interest rates at any time. It still does under the ﬁxed dates system but has only moved rates
outside of the pre-announced dates only on very rare circumstances.
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The Bank of Canada implements monetary policy through changes to its target for the overnight
rate and the operating band. As we have seen in the previous le cture, changes in the overnight
rate can inﬂuence other interest rates along the yield curve through the term through the term
structure of interest rates. Changes in the overnight rate also lead to changes in the exchange rate.
The level of interest rates and the exchange rate determine the monetary conditions in which the
Canadian economy operates.
The Bank of Canada’s primary tool for monetary policy is to inﬂuence the overnight rate through
the 50-basis point operating band for the overnight rate in the money market. The overnight rate is
the middle of the operating band. At the core of how monetary policy is implemented in Canada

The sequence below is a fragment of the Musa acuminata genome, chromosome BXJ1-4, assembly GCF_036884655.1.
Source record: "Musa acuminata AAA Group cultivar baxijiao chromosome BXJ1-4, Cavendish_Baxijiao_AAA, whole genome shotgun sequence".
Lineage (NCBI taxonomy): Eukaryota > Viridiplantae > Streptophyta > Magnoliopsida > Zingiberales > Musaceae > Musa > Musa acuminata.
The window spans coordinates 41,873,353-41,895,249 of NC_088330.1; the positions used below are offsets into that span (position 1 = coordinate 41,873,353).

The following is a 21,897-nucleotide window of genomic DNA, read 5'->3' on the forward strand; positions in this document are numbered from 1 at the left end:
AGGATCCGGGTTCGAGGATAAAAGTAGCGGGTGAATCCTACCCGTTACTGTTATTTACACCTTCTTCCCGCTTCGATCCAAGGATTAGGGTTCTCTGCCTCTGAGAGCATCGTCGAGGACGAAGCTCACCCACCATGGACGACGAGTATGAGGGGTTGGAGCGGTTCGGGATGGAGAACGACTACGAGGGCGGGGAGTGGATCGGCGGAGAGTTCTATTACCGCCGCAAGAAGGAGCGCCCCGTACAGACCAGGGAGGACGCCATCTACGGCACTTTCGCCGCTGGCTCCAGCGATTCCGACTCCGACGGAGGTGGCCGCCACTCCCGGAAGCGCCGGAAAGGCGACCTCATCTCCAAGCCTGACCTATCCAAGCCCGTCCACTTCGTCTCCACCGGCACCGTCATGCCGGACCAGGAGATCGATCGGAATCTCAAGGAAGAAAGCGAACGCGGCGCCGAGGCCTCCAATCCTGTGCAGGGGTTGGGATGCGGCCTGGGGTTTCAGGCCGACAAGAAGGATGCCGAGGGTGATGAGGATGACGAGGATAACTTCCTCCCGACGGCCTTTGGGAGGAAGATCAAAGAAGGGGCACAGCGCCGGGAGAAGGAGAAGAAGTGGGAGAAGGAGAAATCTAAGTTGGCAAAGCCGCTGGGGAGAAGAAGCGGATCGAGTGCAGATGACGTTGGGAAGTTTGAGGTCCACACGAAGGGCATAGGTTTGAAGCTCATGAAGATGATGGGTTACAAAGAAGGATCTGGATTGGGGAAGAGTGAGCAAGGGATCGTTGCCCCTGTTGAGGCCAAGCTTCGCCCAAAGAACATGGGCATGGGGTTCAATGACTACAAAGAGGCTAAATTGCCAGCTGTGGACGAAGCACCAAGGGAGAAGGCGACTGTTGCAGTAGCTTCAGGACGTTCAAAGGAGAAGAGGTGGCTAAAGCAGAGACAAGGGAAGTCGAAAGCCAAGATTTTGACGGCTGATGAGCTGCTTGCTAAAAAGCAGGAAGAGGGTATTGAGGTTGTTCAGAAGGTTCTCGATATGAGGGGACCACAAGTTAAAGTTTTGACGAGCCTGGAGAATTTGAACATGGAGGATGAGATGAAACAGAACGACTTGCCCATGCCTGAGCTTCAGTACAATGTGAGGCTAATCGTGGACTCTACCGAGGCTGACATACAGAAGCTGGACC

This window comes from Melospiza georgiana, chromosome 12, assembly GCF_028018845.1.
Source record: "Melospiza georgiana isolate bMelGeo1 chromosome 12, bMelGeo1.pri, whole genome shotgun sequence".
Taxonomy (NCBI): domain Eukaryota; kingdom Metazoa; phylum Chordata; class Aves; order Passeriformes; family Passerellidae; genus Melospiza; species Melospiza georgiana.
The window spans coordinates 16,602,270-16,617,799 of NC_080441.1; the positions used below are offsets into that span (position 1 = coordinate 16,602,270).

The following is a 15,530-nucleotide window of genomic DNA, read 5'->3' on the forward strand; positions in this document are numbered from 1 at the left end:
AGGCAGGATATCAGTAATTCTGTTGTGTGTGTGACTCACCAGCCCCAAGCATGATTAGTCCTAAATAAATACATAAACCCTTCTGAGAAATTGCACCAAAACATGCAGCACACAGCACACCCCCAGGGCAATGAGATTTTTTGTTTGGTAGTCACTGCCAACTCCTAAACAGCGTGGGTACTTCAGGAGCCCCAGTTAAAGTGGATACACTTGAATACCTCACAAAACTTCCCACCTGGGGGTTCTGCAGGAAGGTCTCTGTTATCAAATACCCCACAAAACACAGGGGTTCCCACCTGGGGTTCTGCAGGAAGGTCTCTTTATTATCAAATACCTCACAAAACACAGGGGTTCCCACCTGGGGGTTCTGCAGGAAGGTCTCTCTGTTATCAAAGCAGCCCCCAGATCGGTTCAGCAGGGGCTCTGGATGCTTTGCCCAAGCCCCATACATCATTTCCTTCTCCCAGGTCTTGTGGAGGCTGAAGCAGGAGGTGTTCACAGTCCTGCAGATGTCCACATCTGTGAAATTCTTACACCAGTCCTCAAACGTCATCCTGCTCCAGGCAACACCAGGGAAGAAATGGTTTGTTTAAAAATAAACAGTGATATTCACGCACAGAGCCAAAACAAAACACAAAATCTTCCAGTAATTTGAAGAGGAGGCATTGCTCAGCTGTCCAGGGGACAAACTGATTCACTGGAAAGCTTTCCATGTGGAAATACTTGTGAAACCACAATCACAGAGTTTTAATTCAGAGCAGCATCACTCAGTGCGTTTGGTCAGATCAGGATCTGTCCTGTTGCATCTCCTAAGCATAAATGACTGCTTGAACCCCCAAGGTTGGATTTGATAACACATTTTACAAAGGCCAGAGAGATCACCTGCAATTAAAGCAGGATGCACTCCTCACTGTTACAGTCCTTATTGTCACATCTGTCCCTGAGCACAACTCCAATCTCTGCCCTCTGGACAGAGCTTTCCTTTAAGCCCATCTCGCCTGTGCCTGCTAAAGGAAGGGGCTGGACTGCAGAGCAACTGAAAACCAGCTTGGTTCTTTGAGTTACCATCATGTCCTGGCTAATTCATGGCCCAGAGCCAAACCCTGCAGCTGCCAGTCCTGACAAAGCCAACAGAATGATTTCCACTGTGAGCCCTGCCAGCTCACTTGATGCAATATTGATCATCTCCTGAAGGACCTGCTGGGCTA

is the Large Value Transfer System (LVTS).
The LVTS is an electronic wire system that lets ﬁnancial institutions and their customers
send large payments securely in real time. The LVTS processnd’leandisnie
payments, including Government of Canada payments. In doll ar terms, the LVTS handles the vast
majority of payment ﬂows that take place every day. Non-electronic items such as cheques are
cleared using the Automated Clearing and Settlements SysteCSS).
There are currently 14 institutions who take part directeLVT,iligeBakof
Canada. They are all members of the Canadian Payments Association, participate in the SWIFT
system, maintain a settlement account with the Bank of Canadaadcncstnig
liquidity facility (SLF) o▯ered by the Bank of Canada by posting collateral. The LVTS, which was
launched in 1999, was processing an average of more than 21,000 payments a day by 2010, worth
more than $180 billion. The total value of the payments processed by the ACSS is small compared
to the LVTS.
The operating band was reduced to 25 basis points during the ﬁnancial crisis
6 LVTS participants know their position with certainlt -yiie reda also know their exposure
to any other participants. The net amount each participant isalwedtoweissubjecttobilateral
and multilateral limits. At